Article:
Durham deputies arrest woman in connection with toppling of Confederate statue

DURHAM, N.C. (WNCN) — Durham deputies arrested a woman Tuesday afternoon in connection with the toppling of a Confederate statue outside the old Durham County courthouse Monday evening.

Takiyah Thompson was arrested after taking part in a press conference a North Carolina Central University.

Thompson was charged with:

    • Disorderly conduct by injury to a statue (Class II Misdemeanor)
    • Damage to real property (statue as a fixture (Class I Misdemeanor)
    • Participation in a riot with property damage in excess of $1,500 (Class H Felony)
    • Inciting others to riot where there is property damage in excess of $1,500 (Class F Felony)

The Sheriff’s Office is executing search warrants and additional arrests are expected.

Earlier in the day, Durham County Sheriff Michael D. Andrews said his deputies were working to identify those who took part of Monday’s act.

“No one is getting away with this,” said Andrews.

He said protesters will face felony charges.

“We can all agree yesterday went too far,” he said.

His remarks came the day after a crowd of protesters gathered outside the old Durham County courthouse on Main Street Monday evening in opposition to a Confederate monument in front of the government building.

Around 7:10 p.m. a woman using a ladder climbed the statue of a Confederate soldier and attached a rope around the statue.

Moments later, the crowd pulled on the rope and the statue fell. One man quickly ran up and spat on the statue and several others began kicking it.

Durham police later said they monitored the protests to make sure they were “safe,” but did not interfere with the statue toppling because it happened on county property.

“Because this incident occurred on county property, where county law enforcement officials were staffed, no arrests were made by DPD officers,” Durham Police spokesman Wil Glenn wrote in an email statement.

Durham County Sheriff’s Office deputies videotaped the statue being brought down — but didn’t stop it from happening.

After toppling the statue, the protesters started marching. They blocked traffic with authorities trying to stay ahead of them. The protesters made their way down E. Main Street to the site of the new Durham Police Department.

In 1924, the Confederate statue was dedicated to Durham.

Engraved on the front of the monument is “The Confederate States of America.”

Above it, was the statue representing a soldier who fought in the civil war.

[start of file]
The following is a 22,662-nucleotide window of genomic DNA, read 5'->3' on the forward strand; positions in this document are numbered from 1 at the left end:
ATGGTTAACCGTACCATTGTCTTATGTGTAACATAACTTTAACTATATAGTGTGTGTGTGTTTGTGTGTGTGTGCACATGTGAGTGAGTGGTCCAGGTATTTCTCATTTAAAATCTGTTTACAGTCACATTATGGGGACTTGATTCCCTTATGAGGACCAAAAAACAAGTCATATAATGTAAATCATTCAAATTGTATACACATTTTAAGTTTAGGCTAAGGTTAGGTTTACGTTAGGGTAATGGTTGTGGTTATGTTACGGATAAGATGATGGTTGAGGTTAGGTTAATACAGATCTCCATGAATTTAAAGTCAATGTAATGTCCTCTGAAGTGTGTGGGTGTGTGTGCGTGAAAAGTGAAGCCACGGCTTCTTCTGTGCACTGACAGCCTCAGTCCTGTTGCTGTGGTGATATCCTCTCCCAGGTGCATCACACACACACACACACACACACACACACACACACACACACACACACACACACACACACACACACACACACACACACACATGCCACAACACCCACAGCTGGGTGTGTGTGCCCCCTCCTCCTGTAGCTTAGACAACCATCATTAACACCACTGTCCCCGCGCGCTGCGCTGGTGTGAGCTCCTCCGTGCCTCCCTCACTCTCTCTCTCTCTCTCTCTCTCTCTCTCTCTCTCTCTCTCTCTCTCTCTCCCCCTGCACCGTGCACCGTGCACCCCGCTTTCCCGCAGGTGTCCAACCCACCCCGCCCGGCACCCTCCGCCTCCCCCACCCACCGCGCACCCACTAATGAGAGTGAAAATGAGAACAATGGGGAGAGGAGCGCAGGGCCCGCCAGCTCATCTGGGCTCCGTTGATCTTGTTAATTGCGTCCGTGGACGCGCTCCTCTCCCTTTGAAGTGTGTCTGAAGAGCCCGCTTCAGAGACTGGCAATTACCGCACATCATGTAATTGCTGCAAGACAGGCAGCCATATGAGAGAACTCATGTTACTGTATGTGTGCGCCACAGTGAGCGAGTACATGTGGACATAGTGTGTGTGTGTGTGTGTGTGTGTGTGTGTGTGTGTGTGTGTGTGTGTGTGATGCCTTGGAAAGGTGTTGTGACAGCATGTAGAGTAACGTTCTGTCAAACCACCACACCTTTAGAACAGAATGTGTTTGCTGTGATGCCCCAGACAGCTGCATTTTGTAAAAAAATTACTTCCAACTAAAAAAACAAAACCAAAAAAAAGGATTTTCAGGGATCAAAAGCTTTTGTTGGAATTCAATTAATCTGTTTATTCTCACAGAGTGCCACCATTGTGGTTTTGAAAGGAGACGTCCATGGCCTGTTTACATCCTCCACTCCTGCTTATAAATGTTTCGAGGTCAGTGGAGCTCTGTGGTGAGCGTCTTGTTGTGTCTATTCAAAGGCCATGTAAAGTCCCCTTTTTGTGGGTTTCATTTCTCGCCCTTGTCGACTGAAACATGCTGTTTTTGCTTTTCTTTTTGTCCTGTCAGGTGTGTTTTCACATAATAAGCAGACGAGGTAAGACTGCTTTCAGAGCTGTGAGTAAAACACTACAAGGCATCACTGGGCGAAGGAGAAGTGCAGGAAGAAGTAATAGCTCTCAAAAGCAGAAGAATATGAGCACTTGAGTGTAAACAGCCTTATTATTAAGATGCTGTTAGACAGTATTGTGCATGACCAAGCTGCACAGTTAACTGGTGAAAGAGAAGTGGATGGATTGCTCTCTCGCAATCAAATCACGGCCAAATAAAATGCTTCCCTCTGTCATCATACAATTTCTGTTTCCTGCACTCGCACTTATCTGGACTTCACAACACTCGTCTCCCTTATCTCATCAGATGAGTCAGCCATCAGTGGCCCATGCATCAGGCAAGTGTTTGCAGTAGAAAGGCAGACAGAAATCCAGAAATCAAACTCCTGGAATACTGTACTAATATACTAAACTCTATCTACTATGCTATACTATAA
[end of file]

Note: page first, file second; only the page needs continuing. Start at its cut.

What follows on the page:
“Today we got a small taste of justice,” protester Jose Ramos said after the statue was down.

On Tuesday morning, Andrews released a statement saying that “As the Sheriff, I am not blind to the offensive conduct of some demonstrators nor will I ignore their criminal conduct. With the help of video captured at the scene, my investigators are working to identify those responsible for the removal and vandalism of the statue.”

Andrews’ full statement can be read below:

I am grateful the events that unfolded Monday evening did not result in serious injury or the loss of life, but the planned demonstration should serve as a sobering example of the price we all pay when civil disobedience is no longer civil. Before the protest, my staff met with our community partners to discuss how to safely and appropriately respond to the protest. County leaders were aware of the risk of damage to the Confederate statute, as well as, the potential risk of injury to the public and officers should deputies attempt to control the crowd. Collectively, we decided that restraint and public safety would be our priority. As the Sheriff, I am not blind to the offensive conduct of some demonstrators nor will I ignore their criminal conduct. With the help of video captured at the scene, my investigators are working to identify those responsible for the removal and vandalism of the statue.

My deputies showed great restraint and respect for the constitutional rights of the group expressing their anger and disgust for recent events in our country. Racism and incivility have no place in our country or Durham. I am asking both city and county leaders to establish guidelines and safe spaces for protesters to prevent demonstrations from becoming disruptive and as we witnessed in Charlottesville, dangerous. Rightfully, Durham County and the City of Durham have a longstanding respect for the right of peaceable assembly. Recently, the Sheriff’s Office’s decision to arrest demonstrators at a public meeting was challenged in the court of law. My Agency has been the focus of demonstrations for more than a year, most of them peaceful. However, now may be the time for Durham to consider what is the best way to respond to continued protests while respecting every resident’s right to voice their opinion.”

Durham County officials also issued a statement Monday regarding the toppling of the statue:

Our elected officials and senior staff understand the unrest in our nation and community, particularly following the senseless acts that took place in Charlottesville, VA. We share the sentiments of many communities around the nation that admonish hate and acts of violence as we believe civility is necessary in our every action and response. Governmental agencies dedicated to public safety will continue to work collectively to ensure Durham remains a community of excellence where all of our residents can live peacefully, grow and thrive.

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